After years of recession-fear blahness, I have decided it's time to take some risks. Help me chart a course!
posted by anonymous to Work & Money (6 answers total) 5 users marked this as a favorite
This is a lot longer than I had hoped when I started writing it, so thanks for reading.
My current situation: I have a decent job doing programming for a web company. The job itself is okay. I have opportunities to learn new skills although, for reasons that with be explained in more detail, my lack of interest/passion is impairing my ability to take advantage of those opportunities.
The company is okay. Work/life balance is not exactly to my liking, but it's not terrible. There are people in the company who joyfully work 60 hour weeks and whose personal lives and interests outside their careers appear to be non-existent, but I choose not to follow their example. I occasionally feel pressure to work longer hours than I do, and I have a feeling that I am not schmoozing as much as I would need to in order to advance myself politically in the organization, but if I ignore the fact that I'm probably not going to acquire the esteem needed to move up the ladder, my job is okay.
The work? The work is another matter. I feel frequently burned out on the work itself. I've followed a pattern of jumping from one company to the next to keep learning new skills. I get a new job, learn a bunch of new skills, realize I don't like the work anymore, and start looking for a new job. While this has worked out okay as a survival strategy, I think it's time to seriously consider the possibility of changing my direction to get somewhere I *want* to be, so I'm not repeating the mistake of saying "Where can I easily get to from here?"
The problem is that I can get excited about learning a new technology or starting a new project, but the fundamentals don't really change. I need the momentum to keep up my interest level (hence the jumping from company to company) but at the end of the day it's still model, view, controller... model, view, controller... with few variations, over and over and over again. Not very intellectually stimulating. I have little passion for it and I rarely feel challenged.
So I know I have to change something. I have to commit to changing my direction. It's time to spin the wheel and see where I end up.
Pragmatics: I have money saved, enough to help me transition in whatever direction I want to go. Not a million dollars, but a lot. Way more than six months of expenses. I've spent the last few years working and living a Spartan existence in bare-bones apartments. I save most of what I make. I don't have a car, I rent, I don't have any serious financial obligations beyond my rent (which is cheap for where I live) and groceries. I am in a relationship which is probably my single biggest commitment, and I have a whole barrelful of worries about how my relationship with my partner is going to work out when/if I'm in a transition period and not earning much if any income.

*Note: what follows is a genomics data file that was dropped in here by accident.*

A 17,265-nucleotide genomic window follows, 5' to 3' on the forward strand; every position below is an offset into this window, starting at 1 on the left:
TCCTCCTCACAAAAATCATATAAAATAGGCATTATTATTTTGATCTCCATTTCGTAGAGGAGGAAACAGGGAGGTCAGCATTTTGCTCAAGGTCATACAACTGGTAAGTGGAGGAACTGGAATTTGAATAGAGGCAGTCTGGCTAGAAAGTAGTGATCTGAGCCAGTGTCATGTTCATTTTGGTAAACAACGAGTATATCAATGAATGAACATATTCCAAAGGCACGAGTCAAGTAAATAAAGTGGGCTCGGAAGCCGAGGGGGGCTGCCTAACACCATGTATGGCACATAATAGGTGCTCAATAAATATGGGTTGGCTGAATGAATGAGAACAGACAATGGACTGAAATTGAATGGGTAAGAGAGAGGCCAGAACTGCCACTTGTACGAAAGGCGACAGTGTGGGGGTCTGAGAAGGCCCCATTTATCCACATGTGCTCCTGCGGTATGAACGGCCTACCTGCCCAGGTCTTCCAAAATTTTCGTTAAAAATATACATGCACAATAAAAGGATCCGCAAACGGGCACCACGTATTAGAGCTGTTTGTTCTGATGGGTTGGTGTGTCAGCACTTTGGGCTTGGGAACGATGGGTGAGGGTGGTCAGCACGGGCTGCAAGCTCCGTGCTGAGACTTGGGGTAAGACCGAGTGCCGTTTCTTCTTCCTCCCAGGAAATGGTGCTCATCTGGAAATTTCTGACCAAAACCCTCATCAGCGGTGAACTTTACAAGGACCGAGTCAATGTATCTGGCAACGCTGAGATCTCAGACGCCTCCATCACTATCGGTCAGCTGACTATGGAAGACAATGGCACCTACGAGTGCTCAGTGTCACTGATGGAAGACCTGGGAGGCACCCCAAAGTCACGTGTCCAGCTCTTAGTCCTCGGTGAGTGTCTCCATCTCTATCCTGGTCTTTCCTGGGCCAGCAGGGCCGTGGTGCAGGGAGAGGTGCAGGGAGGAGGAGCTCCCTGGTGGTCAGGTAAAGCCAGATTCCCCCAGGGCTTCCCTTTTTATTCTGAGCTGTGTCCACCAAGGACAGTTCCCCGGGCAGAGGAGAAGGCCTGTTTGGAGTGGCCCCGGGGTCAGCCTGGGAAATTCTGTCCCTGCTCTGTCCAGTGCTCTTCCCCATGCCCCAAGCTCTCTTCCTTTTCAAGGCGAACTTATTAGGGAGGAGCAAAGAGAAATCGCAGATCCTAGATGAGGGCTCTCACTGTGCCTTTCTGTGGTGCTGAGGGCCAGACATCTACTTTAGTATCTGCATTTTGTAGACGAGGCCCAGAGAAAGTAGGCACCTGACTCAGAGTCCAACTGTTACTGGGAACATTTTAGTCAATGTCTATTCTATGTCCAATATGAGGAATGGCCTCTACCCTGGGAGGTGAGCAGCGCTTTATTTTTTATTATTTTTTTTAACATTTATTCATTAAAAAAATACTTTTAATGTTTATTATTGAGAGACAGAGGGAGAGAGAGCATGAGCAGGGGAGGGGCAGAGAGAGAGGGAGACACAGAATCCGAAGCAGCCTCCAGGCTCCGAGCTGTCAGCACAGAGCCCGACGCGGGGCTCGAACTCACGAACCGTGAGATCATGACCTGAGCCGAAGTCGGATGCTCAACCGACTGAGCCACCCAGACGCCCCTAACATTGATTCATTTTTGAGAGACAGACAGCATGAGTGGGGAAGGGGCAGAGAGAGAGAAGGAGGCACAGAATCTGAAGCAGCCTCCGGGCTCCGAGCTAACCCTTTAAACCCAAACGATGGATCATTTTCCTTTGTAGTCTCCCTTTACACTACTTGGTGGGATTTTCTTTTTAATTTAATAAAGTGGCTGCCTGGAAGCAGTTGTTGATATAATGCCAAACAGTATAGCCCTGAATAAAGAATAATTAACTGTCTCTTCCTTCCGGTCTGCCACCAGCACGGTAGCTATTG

Then there's the matter of what direction to go. The biggest problem I have is that I have too many options. There are too many things I'm interested in that have *some* promise or chance of working out, but I have trouble assessing the risk of each option. I feel like I'm stuck at a fork in a road on a very foggy night.
Here are, in no particular order, my ideas for Thing To Do Next:
1. Get a grad degree in mathematics.
Math was my first passion so a return to it seems like a good way to re-envigorate my life. I have a strong interest in the material, but I don't know much about the prospects post-graduation. Are there copious teaching opporunities for math people? Is it like the humanities, where there are a hundred graduates for every job and nobody has insurance? Does math parlay into other careers easily?
2. Get a grad degree in writing (MFA).
Writing is my top passion as far as creative fields. I've been writing short fiction for a few years, published a piece in an obscure journal, and I've taken a stab at a novel. I daydream often about getting accepted into a good MFA program, making some important connections, getting published, and landing a teaching position. Assuming everything works out, of course.
But this is very risky. There are many more wannabe literati out there than there are teaching positions or book contracts. Even if I got into a good program, the odds are pretty good I wouldn't see any extrinsic benefits viz. employment opportunities, and I might end up right back where I started. If there weren't as many risks, if I suddenly inherited tens of millions of dollars from some great uncle, and knew I was set for life, this one be my #1 choice. But getting mired in debt with nothing to show for it is a concern.